The Dragon Lady

 
 
Bloomsbury Caravel (Verlag)
  • erschienen am 20. Februar 2020
 
  • Buch
  • |
  • Softcover
  • |
  • 313 Seiten
978-1-4482-1740-3 (ISBN)
 
From the glamorous Italian Riviera in the roaring twenties to the Art Deco glory of Eltham Palace in the thirties, from the secluded Scottish Highlands to sultry, segregated Rhodesia in the fifties, The Dragon Lady tells the story of the extraordinary life of Lady Virginia Courtauld, so-called for the exotic tattoo snaking up her leg.

Ostracised by society for being a foreign divorcée at the time of Edward VIII and Mrs Simpson, Ginie and her second husband Stephen Courtauld leave the confines of post-war Britain to forge a new life in Rhodesia, only to find that being progressive liberals during segregation proves mortally dangerous.

Subtly blending fact and fiction, deeply evocative of time and place in an era of great social change and threaded throughout with intrigue, the novel keeps the reader guessing from the outset who shot the Dragon Lady and why.
  • Englisch
  • London
  • |
  • Großbritannien
Bloomsbury Publishing PLC
  • Höhe: 199 mm
  • |
  • Breite: 128 mm
  • |
  • Dicke: 22 mm
  • 221 gr
978-1-4482-1740-3 (9781448217403)
weitere Ausgaben werden ermittelt
Louisa Treger, a classical violinist, studied at the Royal College of Music and the Guildhall School of Music and worked as a freelance orchestral player and teacher. She subsequently turned to literature, earning a Ph.D. in English at University College London, where she focused on early-twentieth-century women's writing and was awarded the West Scholarship and the Rosa Morison Scholarship "for distinguished work in the study of English Language and Literature". Louisa's first novel, The Lodger, was published by Macmillan in 2014. She lives in London with her husband, children, and dog.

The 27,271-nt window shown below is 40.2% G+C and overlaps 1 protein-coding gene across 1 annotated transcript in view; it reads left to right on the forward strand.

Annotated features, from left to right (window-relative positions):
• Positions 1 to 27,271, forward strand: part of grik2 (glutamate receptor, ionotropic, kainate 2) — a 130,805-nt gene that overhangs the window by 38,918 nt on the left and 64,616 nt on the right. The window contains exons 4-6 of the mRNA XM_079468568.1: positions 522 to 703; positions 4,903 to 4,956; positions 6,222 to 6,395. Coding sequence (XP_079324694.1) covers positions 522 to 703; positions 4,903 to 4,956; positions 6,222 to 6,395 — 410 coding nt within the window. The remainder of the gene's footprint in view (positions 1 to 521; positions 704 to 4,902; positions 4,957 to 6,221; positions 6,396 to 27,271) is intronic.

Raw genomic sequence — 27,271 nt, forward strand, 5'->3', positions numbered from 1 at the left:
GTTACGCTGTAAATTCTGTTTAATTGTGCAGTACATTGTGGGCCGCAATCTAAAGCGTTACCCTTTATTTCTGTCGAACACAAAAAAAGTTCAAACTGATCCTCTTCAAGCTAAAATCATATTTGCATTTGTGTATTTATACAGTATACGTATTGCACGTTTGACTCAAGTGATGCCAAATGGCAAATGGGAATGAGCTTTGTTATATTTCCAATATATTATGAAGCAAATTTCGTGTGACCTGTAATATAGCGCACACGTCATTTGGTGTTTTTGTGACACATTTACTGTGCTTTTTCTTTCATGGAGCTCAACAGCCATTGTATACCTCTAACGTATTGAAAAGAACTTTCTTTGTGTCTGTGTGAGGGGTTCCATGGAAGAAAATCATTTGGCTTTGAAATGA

A fascinating fictionalised account of the life of Lady Virginia Courtauld... a spirited account of a flamboyant life. -- Antonia Senior * The Times * An intriguing portrait of an unconventional woman. * The Sunday Times * The Dragon Lady powerfully captures the colonial era in Zimbabwe ... Lovers of historical fiction won't be disappointed. * New York Journal of Books * Will keep readers spellbound. * Washington Independent Review of Books *

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